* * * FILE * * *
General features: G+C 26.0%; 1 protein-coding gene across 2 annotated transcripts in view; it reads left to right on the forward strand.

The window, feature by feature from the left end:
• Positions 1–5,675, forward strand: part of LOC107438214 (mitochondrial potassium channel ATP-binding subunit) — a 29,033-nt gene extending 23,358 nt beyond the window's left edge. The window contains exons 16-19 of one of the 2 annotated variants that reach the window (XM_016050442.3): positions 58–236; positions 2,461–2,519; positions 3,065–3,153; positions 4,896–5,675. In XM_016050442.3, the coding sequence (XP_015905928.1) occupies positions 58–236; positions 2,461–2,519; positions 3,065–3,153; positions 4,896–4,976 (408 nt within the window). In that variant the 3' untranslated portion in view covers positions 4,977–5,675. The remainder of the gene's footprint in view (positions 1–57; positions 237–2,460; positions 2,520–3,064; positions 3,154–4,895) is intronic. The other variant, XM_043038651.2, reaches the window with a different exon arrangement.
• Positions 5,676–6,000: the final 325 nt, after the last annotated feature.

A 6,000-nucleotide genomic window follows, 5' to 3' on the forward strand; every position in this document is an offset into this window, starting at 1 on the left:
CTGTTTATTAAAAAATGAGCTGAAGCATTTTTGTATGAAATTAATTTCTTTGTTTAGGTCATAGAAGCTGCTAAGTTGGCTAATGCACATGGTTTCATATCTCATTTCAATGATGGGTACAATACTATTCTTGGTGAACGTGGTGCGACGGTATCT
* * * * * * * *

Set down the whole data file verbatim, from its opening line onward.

General features: G+C 26.0%; 1 protein-coding gene across 2 annotated transcripts in view; it reads left to right on the forward strand.

The window, feature by feature from the left end:
• Positions 1–5,675, forward strand: part of LOC107438214 (mitochondrial potassium channel ATP-binding subunit) — a 29,033-nt gene extending 23,358 nt beyond the window's left edge. The window contains exons 16-19 of one of the 2 annotated variants that reach the window (XM_016050442.3): positions 58–236; positions 2,461–2,519; positions 3,065–3,153; positions 4,896–5,675. In XM_016050442.3, the coding sequence (XP_015905928.1) occupies positions 58–236; positions 2,461–2,519; positions 3,065–3,153; positions 4,896–4,976 (408 nt within the window). In that variant the 3' untranslated portion in view covers positions 4,977–5,675. The remainder of the gene's footprint in view (positions 1–57; positions 237–2,460; positions 2,520–3,064; positions 3,154–4,895) is intronic. The other variant, XM_043038651.2, reaches the window with a different exon arrangement.
• Positions 5,676–6,000: the final 325 nt, after the last annotated feature.

A 6,000-nucleotide genomic window follows, 5' to 3' on the forward strand; every position in this document is an offset into this window, starting at 1 on the left:
CTGTTTATTAAAAAATGAGCTGAAGCATTTTTGTATGAAATTAATTTCTTTGTTTAGGTCATAGAAGCTGCTAAGTTGGCTAATGCACATGGTTTCATATCTCATTTCAATGATGGGTACAATACTATTCTTGGTGAACGTGGTGCGACGGTATCT